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"Meghan O'Gieblyn's deep and searching essays are written with a precise sort of skepticism and a slight ache in the heart. A first-rate and riveting collection."
A fresh, acute, and even profound collection that centers around two core (and related) issues of American identity: faith, in general and the specific forms Christianity takes in particular; and the challenges of living in the Midwest when culture is felt to be elsewhere.
What does it mean to be a believing Christian and a Midwesterner in an increasingly secular America where the cultural capital is retreating to both coasts? The critic and essayist Meghan O'Gieblyn was born into an evangelical family, attended the famed Moody Bible Institute in Chicago for a time before she had a crisis of belief, and still lives in the Midwest, aka "Flyover Country." She writes of her "existential dizziness, a sense that the rest of the world is moving while you remain still," and that rich sense of ambivalence and internal division inform the fifteen superbly thoughtful and ironic essays in this collection. The subjects of these essays range from the rebranding (as it were) of Hell in contemporary Christian culture ("Hell"), a theme park devoted to the concept of intelligent design ("Species of Origin"), the paradoxes of Christian Rock ("Sniffing Glue"), Henry Ford's reconstructed pioneer town of Greenfield Village and its mixed messages ("Midwest World"), and the strange convergences of Christian eschatology and the digital so-called Singularity ("Ghosts in the Cloud"). Meghan O'Gieblyn stands in relation to her native Midwest as Joan Didion stands in relation to California - which is to say a whole-hearted lover, albeit one riven with ambivalence at the same time.
About the Author
MEGHAN O'GIEBLYN is a writer who was raised and still lives in the Midwest. Her essays have appeared in Harper's Magazine, n+1,The Point, The New York Times, The Guardian, The New Yorker, Best American Essays 2017, and the Pushcart Prize anthology. She received a B.A. in English from Loyola University, Chicago and an MFA in Fiction from the University of Wisconsin-Madison. She lives in Madison, Wisconsin with her husband.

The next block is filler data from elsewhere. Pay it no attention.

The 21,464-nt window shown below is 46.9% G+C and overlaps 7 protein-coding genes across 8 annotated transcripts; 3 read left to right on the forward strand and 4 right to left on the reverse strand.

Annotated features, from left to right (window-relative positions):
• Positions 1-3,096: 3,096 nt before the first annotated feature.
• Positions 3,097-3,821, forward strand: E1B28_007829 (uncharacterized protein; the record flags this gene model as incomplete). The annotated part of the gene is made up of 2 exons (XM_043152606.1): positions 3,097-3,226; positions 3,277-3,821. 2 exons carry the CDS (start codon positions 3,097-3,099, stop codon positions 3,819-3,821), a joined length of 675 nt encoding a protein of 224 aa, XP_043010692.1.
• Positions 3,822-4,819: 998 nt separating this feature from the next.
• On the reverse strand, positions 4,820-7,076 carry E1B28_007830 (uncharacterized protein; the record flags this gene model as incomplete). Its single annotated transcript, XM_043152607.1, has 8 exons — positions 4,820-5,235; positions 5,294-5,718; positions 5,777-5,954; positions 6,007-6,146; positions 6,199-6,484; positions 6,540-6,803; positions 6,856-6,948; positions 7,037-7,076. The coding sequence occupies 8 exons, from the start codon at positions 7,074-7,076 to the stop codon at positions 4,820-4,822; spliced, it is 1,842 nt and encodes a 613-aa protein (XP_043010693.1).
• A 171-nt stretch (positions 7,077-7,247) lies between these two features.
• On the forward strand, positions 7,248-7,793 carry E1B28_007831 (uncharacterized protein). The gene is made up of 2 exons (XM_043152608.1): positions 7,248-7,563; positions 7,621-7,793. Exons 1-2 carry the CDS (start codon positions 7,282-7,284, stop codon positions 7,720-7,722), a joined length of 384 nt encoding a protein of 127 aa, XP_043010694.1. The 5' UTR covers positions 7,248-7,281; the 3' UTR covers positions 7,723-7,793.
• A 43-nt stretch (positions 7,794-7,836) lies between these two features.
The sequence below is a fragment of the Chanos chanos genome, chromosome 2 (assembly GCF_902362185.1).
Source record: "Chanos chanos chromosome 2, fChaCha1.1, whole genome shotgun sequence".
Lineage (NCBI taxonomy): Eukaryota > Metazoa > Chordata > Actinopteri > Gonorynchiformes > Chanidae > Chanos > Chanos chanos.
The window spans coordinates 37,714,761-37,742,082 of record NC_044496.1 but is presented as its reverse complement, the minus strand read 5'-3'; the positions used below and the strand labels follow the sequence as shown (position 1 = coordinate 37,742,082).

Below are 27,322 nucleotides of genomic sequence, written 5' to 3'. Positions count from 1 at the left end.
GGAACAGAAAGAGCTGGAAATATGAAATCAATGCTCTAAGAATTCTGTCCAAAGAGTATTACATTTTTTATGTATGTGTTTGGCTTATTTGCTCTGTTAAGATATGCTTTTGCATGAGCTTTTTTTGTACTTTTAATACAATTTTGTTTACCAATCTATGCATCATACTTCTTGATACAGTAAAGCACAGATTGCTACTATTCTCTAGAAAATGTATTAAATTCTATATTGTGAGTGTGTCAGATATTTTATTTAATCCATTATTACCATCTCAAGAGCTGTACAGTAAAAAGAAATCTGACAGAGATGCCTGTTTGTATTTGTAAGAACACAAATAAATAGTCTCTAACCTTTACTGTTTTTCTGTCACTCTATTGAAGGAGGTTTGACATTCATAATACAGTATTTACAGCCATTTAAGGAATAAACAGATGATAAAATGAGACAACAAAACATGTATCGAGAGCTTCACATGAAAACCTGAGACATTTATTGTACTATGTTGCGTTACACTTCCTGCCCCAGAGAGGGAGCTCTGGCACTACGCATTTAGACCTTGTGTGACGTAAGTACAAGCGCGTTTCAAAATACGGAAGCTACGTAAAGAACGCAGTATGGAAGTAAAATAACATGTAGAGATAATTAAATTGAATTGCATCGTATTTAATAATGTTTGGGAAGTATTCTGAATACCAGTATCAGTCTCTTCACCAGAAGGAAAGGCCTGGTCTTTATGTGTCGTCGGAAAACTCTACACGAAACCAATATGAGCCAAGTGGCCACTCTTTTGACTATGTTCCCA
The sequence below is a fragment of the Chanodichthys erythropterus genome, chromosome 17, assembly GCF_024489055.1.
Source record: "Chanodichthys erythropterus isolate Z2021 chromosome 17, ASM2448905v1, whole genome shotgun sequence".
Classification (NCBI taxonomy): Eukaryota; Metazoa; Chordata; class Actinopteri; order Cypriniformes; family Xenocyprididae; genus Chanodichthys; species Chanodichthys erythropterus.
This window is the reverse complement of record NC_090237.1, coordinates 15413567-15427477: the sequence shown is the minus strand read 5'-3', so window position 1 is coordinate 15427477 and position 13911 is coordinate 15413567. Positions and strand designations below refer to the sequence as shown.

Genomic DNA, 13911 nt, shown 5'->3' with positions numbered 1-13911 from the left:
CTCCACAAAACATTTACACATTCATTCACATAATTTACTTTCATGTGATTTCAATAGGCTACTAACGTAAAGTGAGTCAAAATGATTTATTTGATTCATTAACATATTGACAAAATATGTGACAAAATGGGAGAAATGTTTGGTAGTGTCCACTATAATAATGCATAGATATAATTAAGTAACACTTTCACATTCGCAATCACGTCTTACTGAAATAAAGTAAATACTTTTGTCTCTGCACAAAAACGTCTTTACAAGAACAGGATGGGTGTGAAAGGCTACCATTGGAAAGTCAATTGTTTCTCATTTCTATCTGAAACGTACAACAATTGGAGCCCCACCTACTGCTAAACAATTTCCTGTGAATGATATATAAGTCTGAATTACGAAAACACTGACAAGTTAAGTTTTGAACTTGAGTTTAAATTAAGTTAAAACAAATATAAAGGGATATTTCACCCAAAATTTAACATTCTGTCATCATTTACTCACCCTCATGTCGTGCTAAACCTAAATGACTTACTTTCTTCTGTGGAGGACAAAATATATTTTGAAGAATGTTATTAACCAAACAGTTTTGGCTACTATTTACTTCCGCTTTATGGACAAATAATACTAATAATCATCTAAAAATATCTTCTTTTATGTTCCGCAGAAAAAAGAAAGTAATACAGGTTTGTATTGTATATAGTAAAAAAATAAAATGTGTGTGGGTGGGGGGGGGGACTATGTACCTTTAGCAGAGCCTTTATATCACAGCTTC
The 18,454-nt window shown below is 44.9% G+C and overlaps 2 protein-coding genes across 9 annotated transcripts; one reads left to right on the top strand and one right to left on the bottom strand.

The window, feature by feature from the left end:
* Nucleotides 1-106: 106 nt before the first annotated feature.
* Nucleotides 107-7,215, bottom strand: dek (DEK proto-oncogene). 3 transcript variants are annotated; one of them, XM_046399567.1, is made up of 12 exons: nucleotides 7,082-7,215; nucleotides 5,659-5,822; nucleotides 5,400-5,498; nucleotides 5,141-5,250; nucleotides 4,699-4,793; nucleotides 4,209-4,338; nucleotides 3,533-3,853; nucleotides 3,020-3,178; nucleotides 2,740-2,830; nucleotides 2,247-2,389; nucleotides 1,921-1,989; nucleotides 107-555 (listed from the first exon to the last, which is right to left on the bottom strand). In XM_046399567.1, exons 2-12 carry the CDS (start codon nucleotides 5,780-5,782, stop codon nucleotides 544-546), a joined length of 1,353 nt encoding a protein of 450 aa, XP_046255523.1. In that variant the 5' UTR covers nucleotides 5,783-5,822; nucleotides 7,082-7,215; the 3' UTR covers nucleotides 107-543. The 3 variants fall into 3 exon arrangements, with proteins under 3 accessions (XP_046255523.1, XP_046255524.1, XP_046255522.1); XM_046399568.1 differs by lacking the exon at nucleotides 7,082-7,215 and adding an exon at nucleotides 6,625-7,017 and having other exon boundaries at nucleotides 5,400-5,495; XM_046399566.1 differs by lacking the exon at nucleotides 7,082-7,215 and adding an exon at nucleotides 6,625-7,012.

"One of the most consistently absorbing collection of essays I've read in a long time. Meghan O'Gieblyn is at times rueful, at times hard-hitting, but hers is a distinctly independent-minded and nuanced voice."
For insight into America's eschatological mind-set, and into fundamentalist culture generally, there may be no more eloquent guide than Meghan O'Gieblyn, who was raised in the faith and then -- painfully, reluctantly -- abandoned it... What she captures most vividly here is Christianity's indomitable reach... Thrillingly alive, her essays are testaments to exquisite attentiveness, each painstakingly stitched and emitting a pleasing, old-fashioned whiff of starch."
—Emily Eakin, The New York Times Book Review
"Comparing O’Gieblyn’s writing on the Midwest to Didion’s essays on California might seem too easy, but the comparison is apt. Both authors seem to be looking for a way out of their homeland, even as they admit they’ll probably never leave."
—Naomi Huffman, Bookforum
"Armed with a crackling intellect, a dry wit, and a lucid, precise prose style, O’Gieblyn shows how difficult it is to truly leave behind the faiths we once inhabited... [An] insightful and poignant debut."
—Jospeh Kuhn, The Rumpus
"Consistently, exquisitely thought-provoking... the collection of essays is at once challenging and lyrical, and portrays a nuanced, complicated look at faith, secularism, and evangelical culture in 2018."
—Minneapolis Star Tribune
"An essayist of uncommon vision... [O'Gieblyn] displays a knack for noting the traces of the religious in the supposedly secular, as well as the inverse... An inquiry into the very heart of contemporary American life."
—Nathan Goldman, Los Angeles Review of Books
"[O'Gieblyn] displays a hyper-awareness of her region’s place in history... Interior States can be taken as a record of the neuroses of a cradle evangelical... Can anything replace religious belief? This is the question that haunts O’Gieblyn’s book, even at its end."
"[A] delightful debut... well-crafted and enjoyable... [O'Gieblyn's] individual essays flow due to the moving prose, her sense of irony, and her deep insight into and affection for her topics."
"What we need is a new literature of empathy, a canon that is more representative of the people who make up the country. Such a canon would include Interior States... If we are fortunate, we will all doubt everything we have been told and have the opportunity to redefine ourselves. At her best, O’Gieblyn offers a guide book about how to survive such a time."
—Don Kelly, Spectrum Culture
"A unique compendium of contemplative musings... thought provoking... A solid choice for intellectually curious readers."
"O’Gieblyn’s writing about the Midwest avoids the usual folksiness or cutesiness inherent in many such essays. There are no cute anecdotes about raising chickens or rooting for the Packers here. Instead, she plumbs the complexities of the Midwestern identity, what keeps us here and what compels us to leave."
—The Capital Times, Madison
"Often stunning, always measured... a wry, ambitious catalog of what happens when a writer abondons belief yet retains a religious language and latitude... O'Gieblyn is a writer worth trusting, a writer who audaciously, and stylistically, seeks truth."
—Nick Ripatrazone, The Millions
"O'Gieblyn's contemporary, hip voice is one people need to hear."
"Genuinely empathetic... [O'Gieblyn] conjures midwestern angst... with humor and dread... Other themes she considers with grace, wit, and compassion."